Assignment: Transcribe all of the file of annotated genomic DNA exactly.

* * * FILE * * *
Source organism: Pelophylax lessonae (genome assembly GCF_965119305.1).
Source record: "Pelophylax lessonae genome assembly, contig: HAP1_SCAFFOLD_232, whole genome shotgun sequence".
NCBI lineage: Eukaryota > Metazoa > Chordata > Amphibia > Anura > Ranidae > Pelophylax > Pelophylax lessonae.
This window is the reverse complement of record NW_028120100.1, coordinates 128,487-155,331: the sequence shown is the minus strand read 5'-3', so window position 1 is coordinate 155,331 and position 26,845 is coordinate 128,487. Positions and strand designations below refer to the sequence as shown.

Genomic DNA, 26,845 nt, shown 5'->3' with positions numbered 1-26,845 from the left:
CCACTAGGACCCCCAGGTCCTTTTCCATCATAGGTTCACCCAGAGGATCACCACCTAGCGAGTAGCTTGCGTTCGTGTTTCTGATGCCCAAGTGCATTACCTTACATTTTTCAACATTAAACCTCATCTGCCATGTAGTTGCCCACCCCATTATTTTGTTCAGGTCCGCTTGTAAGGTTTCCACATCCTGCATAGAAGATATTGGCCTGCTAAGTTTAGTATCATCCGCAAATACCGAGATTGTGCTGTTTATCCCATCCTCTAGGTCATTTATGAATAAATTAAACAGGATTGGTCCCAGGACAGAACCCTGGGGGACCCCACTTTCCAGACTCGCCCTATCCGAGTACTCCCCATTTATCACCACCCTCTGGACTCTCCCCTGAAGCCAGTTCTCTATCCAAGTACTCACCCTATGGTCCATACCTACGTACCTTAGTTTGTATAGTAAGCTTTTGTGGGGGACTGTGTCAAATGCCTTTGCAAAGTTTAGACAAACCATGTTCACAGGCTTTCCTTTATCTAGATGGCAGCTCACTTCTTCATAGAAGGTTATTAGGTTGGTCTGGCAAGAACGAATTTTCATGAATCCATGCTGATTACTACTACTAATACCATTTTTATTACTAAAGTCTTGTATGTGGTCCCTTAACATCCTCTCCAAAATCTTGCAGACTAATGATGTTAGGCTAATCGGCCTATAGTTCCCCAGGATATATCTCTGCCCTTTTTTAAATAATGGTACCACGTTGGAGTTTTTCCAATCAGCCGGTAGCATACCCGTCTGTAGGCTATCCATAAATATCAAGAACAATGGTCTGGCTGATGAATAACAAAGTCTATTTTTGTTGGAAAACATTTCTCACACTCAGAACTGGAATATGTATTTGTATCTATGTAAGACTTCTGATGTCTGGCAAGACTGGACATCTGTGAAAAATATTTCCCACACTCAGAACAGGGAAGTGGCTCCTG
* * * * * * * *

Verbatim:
Source organism: Pelophylax lessonae (genome assembly GCF_965119305.1).
Source record: "Pelophylax lessonae genome assembly, contig: HAP1_SCAFFOLD_232, whole genome shotgun sequence".
NCBI lineage: Eukaryota > Metazoa > Chordata > Amphibia > Anura > Ranidae > Pelophylax > Pelophylax lessonae.
This window is the reverse complement of record NW_028120100.1, coordinates 128,487-155,331: the sequence shown is the minus strand read 5'-3', so window position 1 is coordinate 155,331 and position 26,845 is coordinate 128,487. Positions and strand designations below refer to the sequence as shown.

Genomic DNA, 26,845 nt, shown 5'->3' with positions numbered 1-26,845 from the left:
CCACTAGGACCCCCAGGTCCTTTTCCATCATAGGTTCACCCAGAGGATCACCACCTAGCGAGTAGCTTGCGTTCGTGTTTCTGATGCCCAAGTGCATTACCTTACATTTTTCAACATTAAACCTCATCTGCCATGTAGTTGCCCACCCCATTATTTTGTTCAGGTCCGCTTGTAAGGTTTCCACATCCTGCATAGAAGATATTGGCCTGCTAAGTTTAGTATCATCCGCAAATACCGAGATTGTGCTGTTTATCCCATCCTCTAGGTCATTTATGAATAAATTAAACAGGATTGGTCCCAGGACAGAACCCTGGGGGACCCCACTTTCCAGACTCGCCCTATCCGAGTACTCCCCATTTATCACCACCCTCTGGACTCTCCCCTGAAGCCAGTTCTCTATCCAAGTACTCACCCTATGGTCCATACCTACGTACCTTAGTTTGTATAGTAAGCTTTTGTGGGGGACTGTGTCAAATGCCTTTGCAAAGTTTAGACAAACCATGTTCACAGGCTTTCCTTTATCTAGATGGCAGCTCACTTCTTCATAGAAGGTTATTAGGTTGGTCTGGCAAGAACGAATTTTCATGAATCCATGCTGATTACTACTACTAATACCATTTTTATTACTAAAGTCTTGTATGTGGTCCCTTAACATCCTCTCCAAAATCTTGCAGACTAATGATGTTAGGCTAATCGGCCTATAGTTCCCCAGGATATATCTCTGCCCTTTTTTAAATAATGGTACCACGTTGGAGTTTTTCCAATCAGCCGGTAGCATACCCGTCTGTAGGCTATCCATAAATATCAAGAACAATGGTCTGGCTGATGAATAACAAAGTCTATTTTTGTTGGAAAACATTTCTCACACTCAGAACTGGAATATGTATTTGTATCTATGTAAGACTTCTGATGTCTGGCAAGACTGGACATCTGTGAAAAATATTTCCCACACTCAGAACAGGGAAGTGGCTCCTG